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Mother of adult with autism calls Alberta’s support system ‘broken’

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A Calgary mother says she can no longer take care of her grown son with developmental disabilities, and she’s been fighting for years to get the provincially-funded support he needs to live on his own.

Lisa Matthews describes her 24-year-old son, who has autism, as gentle, artistic and fun-loving. But at six feet three inches and 450 pounds, Nicholas Matthews also faces many challenges.

“I’m afraid I’m going to find him dead in his room,” she said.

Lisa says her son struggles with depression and an eating addiction, and he spends most of his time in his bedroom working on art projects.

There have been violent outbursts and he has even attempted suicide.

“For 4½ years, we’ve been begging and pleading to get help to get Nicholas living outside of our house.”

Nicholas Matthews’ parents say they’ve been waiting for a supportive living arrangement for him through Alberta’s PDD program for more than four years. (Submitted)

While they do have funding for help inside their home, the family has been asking the province — through its Persons with Developmental Disabilities program (PDD) — for a supportive living arrangement so Nicholas can live on his own with some help.

But, according to Lisa, they’ve been faced with a barrage of setbacks, including high turnover of PDD staff. Nicholas has had six different caseworkers in four years.

“The system is a mess. There’s too much turnover. There’s too much transition … it’s broken,” she said.

To make matters worse, Lisa and her husband, Art, say they’re now struggling with physical and mental health problems they attribute to chronic stress. Art has heart problems, which required triple bypass surgery a year ago, and Lisa struggles with depression and a health condition that is still being investigated by doctors.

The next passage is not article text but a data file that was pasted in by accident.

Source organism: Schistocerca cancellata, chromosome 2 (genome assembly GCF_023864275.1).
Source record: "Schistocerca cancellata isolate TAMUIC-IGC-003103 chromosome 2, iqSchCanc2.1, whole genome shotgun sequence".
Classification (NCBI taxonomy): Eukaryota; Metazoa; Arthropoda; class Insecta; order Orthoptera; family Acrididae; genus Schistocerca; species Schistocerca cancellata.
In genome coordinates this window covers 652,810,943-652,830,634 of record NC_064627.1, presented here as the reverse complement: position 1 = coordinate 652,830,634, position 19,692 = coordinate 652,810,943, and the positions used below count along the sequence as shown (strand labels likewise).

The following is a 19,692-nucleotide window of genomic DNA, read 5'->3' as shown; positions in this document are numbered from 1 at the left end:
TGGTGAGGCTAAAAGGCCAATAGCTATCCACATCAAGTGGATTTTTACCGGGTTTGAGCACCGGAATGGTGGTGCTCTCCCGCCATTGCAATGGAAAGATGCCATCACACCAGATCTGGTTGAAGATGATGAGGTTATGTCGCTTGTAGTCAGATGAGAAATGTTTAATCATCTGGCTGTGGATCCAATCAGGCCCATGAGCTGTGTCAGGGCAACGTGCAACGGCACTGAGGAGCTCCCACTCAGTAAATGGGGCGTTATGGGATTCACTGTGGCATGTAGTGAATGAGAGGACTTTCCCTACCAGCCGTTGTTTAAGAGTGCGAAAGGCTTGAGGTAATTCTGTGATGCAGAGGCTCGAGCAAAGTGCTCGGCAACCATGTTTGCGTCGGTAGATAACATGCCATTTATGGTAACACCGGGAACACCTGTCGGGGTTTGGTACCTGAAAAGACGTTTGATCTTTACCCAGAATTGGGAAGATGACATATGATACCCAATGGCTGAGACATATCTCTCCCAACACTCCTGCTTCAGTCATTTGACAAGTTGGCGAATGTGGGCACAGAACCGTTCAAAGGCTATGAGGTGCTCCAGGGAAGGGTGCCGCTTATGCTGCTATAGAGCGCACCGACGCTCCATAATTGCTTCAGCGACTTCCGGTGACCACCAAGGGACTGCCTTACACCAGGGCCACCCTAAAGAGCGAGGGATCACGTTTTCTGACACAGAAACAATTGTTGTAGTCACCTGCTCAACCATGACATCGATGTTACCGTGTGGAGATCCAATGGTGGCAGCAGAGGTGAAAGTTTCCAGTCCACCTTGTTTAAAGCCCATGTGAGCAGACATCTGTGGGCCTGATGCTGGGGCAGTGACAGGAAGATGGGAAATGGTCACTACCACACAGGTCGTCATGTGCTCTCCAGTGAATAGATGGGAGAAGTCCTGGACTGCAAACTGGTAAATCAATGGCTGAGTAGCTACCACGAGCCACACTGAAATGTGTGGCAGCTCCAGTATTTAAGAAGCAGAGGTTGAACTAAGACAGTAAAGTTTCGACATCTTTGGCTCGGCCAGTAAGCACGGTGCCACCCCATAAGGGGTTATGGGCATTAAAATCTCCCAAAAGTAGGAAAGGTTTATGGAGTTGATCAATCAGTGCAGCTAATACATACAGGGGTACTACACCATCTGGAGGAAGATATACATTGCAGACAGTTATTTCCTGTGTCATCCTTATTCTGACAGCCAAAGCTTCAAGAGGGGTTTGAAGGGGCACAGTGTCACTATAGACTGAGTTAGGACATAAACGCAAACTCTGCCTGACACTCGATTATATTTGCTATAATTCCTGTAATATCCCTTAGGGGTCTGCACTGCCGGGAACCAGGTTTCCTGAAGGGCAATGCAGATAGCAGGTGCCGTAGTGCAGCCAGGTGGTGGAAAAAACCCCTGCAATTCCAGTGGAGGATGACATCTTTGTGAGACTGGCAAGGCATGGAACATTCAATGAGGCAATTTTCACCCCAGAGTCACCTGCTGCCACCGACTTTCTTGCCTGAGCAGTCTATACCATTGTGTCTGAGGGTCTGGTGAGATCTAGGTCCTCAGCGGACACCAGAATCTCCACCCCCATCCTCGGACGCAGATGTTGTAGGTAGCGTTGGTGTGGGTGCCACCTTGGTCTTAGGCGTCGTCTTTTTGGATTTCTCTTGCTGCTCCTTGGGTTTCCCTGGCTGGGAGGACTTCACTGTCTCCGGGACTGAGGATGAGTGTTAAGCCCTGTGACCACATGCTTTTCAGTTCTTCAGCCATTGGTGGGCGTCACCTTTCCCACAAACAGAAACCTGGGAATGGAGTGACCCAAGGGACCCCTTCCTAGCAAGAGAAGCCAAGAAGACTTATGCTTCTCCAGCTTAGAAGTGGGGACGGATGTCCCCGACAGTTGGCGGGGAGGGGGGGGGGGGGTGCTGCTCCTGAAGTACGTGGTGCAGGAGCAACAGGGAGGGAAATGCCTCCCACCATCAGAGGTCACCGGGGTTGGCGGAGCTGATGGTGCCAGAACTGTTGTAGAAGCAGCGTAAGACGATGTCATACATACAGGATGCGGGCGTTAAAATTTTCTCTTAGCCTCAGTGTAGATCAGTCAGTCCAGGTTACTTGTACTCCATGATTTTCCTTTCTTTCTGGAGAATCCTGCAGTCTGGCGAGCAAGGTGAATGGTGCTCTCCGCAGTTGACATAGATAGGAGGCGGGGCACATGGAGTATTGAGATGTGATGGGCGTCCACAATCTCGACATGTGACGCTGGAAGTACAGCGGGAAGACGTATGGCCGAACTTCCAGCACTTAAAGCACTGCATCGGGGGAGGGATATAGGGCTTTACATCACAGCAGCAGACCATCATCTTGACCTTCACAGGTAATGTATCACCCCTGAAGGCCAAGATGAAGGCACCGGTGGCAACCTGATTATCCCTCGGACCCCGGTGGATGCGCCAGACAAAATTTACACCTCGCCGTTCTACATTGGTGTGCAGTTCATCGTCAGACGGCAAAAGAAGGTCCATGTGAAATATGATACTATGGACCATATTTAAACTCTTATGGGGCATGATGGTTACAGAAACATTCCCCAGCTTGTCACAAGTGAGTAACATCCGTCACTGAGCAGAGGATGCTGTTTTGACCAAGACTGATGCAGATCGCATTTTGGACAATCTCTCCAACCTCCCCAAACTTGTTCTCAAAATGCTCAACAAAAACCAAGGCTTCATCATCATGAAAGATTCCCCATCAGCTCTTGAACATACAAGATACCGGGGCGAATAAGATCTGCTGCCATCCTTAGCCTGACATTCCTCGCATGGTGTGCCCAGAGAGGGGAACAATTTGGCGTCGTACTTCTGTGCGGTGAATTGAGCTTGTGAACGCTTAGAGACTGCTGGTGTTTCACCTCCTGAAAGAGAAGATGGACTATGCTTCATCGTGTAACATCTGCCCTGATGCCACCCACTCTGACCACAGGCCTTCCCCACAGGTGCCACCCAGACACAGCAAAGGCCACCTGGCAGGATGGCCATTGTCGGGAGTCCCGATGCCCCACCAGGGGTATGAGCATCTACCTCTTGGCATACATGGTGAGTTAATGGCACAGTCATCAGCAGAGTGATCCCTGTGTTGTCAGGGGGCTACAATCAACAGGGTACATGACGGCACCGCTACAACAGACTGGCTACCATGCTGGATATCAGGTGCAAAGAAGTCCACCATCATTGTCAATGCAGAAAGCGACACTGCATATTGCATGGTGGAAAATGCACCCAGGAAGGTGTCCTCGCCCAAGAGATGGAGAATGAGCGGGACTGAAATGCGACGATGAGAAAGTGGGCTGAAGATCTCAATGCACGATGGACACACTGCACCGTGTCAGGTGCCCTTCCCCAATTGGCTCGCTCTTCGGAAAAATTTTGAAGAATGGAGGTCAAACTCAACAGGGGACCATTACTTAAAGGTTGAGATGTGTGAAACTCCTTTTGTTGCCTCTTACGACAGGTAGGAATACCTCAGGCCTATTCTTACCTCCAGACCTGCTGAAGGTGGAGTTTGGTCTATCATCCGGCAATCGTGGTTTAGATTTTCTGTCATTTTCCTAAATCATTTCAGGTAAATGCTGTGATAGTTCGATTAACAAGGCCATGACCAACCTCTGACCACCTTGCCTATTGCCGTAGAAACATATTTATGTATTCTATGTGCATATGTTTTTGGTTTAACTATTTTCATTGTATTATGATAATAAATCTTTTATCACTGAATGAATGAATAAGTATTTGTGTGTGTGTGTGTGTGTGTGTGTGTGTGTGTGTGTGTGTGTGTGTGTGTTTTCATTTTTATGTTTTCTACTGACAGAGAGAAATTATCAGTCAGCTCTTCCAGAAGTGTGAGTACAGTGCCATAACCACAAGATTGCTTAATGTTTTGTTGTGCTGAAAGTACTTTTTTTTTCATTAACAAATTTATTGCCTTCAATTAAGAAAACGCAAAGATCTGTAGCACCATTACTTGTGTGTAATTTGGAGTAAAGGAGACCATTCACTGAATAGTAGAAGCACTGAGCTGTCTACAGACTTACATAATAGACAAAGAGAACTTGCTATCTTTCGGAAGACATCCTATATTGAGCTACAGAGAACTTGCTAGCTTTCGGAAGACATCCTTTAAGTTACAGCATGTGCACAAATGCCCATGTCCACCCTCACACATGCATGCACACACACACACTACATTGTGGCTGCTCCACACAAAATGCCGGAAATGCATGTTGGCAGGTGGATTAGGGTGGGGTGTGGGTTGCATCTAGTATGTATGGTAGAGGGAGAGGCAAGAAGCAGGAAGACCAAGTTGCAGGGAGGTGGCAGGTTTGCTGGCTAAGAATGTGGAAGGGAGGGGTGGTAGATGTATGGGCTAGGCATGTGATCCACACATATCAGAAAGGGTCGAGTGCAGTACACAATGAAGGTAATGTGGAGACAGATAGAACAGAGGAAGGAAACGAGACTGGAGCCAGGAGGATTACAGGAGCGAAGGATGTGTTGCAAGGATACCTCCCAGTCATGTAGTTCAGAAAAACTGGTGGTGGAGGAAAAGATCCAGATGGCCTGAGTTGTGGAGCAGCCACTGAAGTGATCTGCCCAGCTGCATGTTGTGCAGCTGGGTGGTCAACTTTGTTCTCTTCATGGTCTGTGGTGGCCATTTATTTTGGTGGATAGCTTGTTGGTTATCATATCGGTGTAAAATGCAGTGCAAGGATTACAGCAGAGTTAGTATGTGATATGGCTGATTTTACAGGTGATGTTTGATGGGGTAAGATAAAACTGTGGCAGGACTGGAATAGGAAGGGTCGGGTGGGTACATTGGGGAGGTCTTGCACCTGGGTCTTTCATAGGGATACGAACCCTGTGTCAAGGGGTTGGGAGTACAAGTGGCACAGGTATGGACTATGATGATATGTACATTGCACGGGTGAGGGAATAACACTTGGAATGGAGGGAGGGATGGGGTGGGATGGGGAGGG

“[I’m] feeling helpless and hopeless because I don’t know where we go from here” she said.

Long waits a growing concern

A decade ago, Lyndon Parakin, executive director of Autism Calgary, would hear from one or two families a year in this situation.

He now hears from as many as five families per month.

“Unfortunately it’s becoming more common,” said Parakin, adding he worries about the toll these long waits for service can take on individuals and their families.

“Sometimes matters get so bad that they’re having to go to the hospital to get some help because there’s risk of harm to themselves and others,” he said.

“It becomes wearing. Your own mental and physical health is at risk,” said Parakin.

Parakin says the province needs to create a better way of transitioning people with autism to different types of care and supports as parents age or are no longer able to cope.

Lyndon Parakin, executive director of Autism Calgary says long waits for supportive living arrangements through PDD are becoming more and more common. (Jennifer Lee/CBC)

Province responds

According to the province, 60 to 70 Albertans are currently eligible for, but not receiving services through the PDD program, which is currently under review.

“[It] would not be my experience that things take that long. If the family needs supports, we would be looking to provide supports as soon as possible,” said Roxanne Gerbrandt, executive director of the disability services branch with the department of community and social services.